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Archive for November 16th, 2009


Fantography: Every Baseball Picture Tells A Story, Don’t It? 16

Posted on November 16, 2009 by Todd Civin

Andy Strasberg in 1966 with Roger Maris at The Stadium

Andy Strasberg in 1966 with Roger Maris at The Stadium

As I chatted with Andy Strasberg about his new baseball related venture called Fantography™,  I couldn’t help but hum Rod Stewart’s 1971 anthem, “Every Picture Tells a Story”.

In actuality, however, my musical recap of Strasberg’s photographic venture may be best summarized as Paul Simon’s Kodachrome mixed with a few verses of Take Me Out to The Ball Game.

Fantography™ is Strasberg’s recently unveiled undertaking, whose goal it is to harvest centuries of baseball photographs and the wonderful stories that go along with them. These are the photographs, taken not by professional photographers, but by the fans, themselves.

Strasberg sees Fantography™ as the offspring of his five decade love affair with the sport of baseball, a love affair that is not unique to him, but is shared by fans throughout the globe. The project will allow fans to upload their personal baseball memories onto the Fantography™ website to be stored forever and shared with other fans of the game.

“It’s more than just a box score,” explains Strasberg, the former VP of Marketing for the San Diego Padres. “It’s the love affair between a fan and the game of baseball as seen through the lens of a camera.” Read the rest of this entry →

Novak Djokovic: 2010 Starts Now 5

Posted on November 16, 2009 by Rob York
  Novak Djokovic celebrates match point in the Final match against Gael Monfils.

Novak Djokovic celebrates match point in the Final match against Gael Monfils.

How will Novak Djokovic look back on 2009?

As things stand now, it would seem a letdown from the prior year, when he captured his first major title at the 2008 Australian Open, then threw in a couple of Master’s Shields and the year-ending Master’s Cup for good measure.

In contrast with last year – and even with 2007, when he was clearly on the rise – Djokovic’s 2009 campaign bore the marks of a highly gifted young man unsure of where he belonged in the world of tennis. The Serbian, who turned 22 in May, has endured varying degrees of disappointment at this year’s majors.

His title defense in Melbourne was derailed when he withdrew due to heat exhaustion. A heartbreaking loss to Rafael Nadal in Madrid contributed to a flat third-round exit from Paris. While regaining his form at Wimbledon he was surprised by the resurgence of Tommy Haas, and even when his play (and fun-loving demeanor) had returned, it wasn’t quite enough against Roger Federer in New York.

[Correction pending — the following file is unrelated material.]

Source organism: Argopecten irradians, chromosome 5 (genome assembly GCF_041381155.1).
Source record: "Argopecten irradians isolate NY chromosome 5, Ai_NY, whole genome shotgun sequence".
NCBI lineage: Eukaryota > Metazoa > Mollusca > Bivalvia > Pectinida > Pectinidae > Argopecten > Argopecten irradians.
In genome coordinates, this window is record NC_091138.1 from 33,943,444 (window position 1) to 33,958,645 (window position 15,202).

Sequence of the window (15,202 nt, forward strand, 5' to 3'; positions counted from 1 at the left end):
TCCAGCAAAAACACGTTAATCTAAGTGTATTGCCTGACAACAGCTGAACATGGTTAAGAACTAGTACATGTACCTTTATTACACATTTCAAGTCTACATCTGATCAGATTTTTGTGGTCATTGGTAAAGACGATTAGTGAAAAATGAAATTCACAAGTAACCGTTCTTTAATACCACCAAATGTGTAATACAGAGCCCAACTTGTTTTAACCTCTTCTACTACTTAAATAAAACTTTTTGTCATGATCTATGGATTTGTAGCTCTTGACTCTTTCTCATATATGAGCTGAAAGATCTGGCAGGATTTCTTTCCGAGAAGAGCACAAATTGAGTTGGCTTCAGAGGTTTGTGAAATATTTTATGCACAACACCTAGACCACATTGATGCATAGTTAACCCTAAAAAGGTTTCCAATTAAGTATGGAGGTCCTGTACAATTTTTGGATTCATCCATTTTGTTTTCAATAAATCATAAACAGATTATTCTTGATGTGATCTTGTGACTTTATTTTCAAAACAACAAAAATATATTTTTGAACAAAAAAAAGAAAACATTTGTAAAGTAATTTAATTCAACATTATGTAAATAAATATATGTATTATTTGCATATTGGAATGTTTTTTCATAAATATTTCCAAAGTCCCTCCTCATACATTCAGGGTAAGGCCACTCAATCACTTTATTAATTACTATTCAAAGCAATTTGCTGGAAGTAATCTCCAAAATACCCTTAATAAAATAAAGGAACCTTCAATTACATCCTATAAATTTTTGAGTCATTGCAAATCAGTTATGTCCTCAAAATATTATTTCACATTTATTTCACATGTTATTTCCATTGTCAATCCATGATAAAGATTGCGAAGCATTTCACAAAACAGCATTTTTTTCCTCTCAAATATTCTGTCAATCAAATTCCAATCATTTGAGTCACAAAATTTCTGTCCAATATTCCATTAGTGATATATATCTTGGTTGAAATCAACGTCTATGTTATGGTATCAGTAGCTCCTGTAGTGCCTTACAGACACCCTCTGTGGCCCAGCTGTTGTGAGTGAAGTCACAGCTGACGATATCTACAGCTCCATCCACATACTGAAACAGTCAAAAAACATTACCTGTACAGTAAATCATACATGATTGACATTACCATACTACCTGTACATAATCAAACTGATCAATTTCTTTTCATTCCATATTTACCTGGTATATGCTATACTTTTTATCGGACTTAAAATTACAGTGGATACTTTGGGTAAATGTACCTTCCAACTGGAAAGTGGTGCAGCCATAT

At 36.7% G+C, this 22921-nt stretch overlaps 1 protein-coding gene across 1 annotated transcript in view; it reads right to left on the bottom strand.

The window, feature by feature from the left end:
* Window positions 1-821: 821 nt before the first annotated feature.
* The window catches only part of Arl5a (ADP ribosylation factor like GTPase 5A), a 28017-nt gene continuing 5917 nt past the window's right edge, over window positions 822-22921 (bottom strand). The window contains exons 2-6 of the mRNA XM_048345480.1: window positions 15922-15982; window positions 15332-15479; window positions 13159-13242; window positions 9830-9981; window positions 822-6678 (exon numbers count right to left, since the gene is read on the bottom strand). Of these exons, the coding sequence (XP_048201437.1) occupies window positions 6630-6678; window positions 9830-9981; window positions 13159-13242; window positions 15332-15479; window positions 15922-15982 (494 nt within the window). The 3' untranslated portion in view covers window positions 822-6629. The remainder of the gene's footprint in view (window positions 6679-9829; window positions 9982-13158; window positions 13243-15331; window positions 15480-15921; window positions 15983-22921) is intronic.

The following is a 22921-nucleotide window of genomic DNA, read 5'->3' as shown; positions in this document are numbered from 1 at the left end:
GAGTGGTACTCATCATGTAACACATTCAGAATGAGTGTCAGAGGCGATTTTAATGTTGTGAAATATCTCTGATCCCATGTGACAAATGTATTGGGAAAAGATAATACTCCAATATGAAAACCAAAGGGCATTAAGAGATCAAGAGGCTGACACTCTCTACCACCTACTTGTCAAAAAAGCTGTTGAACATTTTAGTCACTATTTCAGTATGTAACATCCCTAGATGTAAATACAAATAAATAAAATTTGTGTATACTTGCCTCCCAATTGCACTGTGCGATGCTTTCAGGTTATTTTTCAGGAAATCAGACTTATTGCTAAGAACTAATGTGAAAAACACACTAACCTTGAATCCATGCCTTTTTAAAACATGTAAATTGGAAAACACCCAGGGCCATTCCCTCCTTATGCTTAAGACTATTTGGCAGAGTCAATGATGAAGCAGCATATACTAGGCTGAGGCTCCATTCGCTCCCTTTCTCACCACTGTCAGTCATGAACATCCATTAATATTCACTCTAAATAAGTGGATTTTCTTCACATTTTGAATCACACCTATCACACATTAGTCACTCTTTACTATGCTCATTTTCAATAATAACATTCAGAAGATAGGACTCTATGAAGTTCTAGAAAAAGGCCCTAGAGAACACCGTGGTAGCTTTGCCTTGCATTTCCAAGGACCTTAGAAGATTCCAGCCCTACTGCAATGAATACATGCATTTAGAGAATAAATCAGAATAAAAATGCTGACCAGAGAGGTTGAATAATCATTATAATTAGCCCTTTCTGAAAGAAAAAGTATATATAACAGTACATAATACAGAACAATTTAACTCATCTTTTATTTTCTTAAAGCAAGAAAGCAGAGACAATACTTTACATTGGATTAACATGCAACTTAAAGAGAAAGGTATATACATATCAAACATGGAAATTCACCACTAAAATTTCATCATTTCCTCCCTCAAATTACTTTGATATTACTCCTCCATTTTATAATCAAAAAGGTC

What’s more, the solid play of fellow 22-year-old Andy Murray and the stunning rise of now 21-year-old Juan Martin del Potro made it clear that the Serb was no longer the youngest of the young guns in tennis.

But as Djokovic’s winning ways began being spoken of in past tense, the fall indoor season shows that he has not stopped believing in his own talent. While he is not the cerebral tactician that Murray is, and while he may no single shot as brutally effective as del Potro’s forehand, Djokovic is still arguably a better athlete than either. And this year he’s doing what some of us advised him last year: take advantage of the fall, when your competition has been beaten down by the rigors of the tour.

Read the rest of this entry →

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  • Vintage Athlete of the Month

    • Paul Warfield: The Perfect Receiver
      December 10, 2018 | 3:36 pm

      Warfield-DolphinsThe Sports Then and Now Vintage Athlete of the Month was perfection personified as a wide receiver during his NFL career.

      Known for his fluid movement, grace and jumping ability during his 13 year NFL career, Paul Warfield was an eight-time Pro Bowl selection and key performer for the Miami Dolphins during their 17-0 campaign in 1972.

      Because the role of the wide receiver has changed so much and today’s star receivers get the ball thrown to them so many more times than in the pre-1978 era, Warfield is often overlooked when discussing all-time greats.

      But, think about this. Warfield averaged 20.1 yards per catch for his career (427 receptions, 8,565 yards) and 19.9% of his receptions went for touchdowns (85). By comparison, Julio Jones has averaged 15.5 yards per catch for his career and a touchdown in 6.9% of his receptions (46 TDs in 669 catches). Antonio Brown averages 13.4 ypc and a TD in 8.7% (70 of 804) of his receptions. Terrell Owens averaged 14.8 ypc and a TD in 14.2% of his receptions. Even Jerry Rice, considered the greatest receiver of all-time, averaged only 14.8 ypc and a TD in 12.7% of his catches.

      Read more »

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